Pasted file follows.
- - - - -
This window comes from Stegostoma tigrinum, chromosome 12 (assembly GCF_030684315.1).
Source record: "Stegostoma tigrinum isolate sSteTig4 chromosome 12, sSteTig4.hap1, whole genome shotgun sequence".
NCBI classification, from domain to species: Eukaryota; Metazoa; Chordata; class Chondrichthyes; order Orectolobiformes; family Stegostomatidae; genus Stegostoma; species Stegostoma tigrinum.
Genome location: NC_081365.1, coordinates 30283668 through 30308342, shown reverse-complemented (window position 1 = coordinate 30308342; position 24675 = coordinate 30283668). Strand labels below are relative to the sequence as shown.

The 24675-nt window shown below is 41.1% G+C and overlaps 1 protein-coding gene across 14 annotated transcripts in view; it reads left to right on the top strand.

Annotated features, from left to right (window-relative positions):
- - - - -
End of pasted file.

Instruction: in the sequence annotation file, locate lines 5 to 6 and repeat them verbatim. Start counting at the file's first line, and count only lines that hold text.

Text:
The 24675-nt window shown below is 41.1% G+C and overlaps 1 protein-coding gene across 14 annotated transcripts in view; it reads left to right on the top strand.

Annotated features, from left to right (window-relative positions):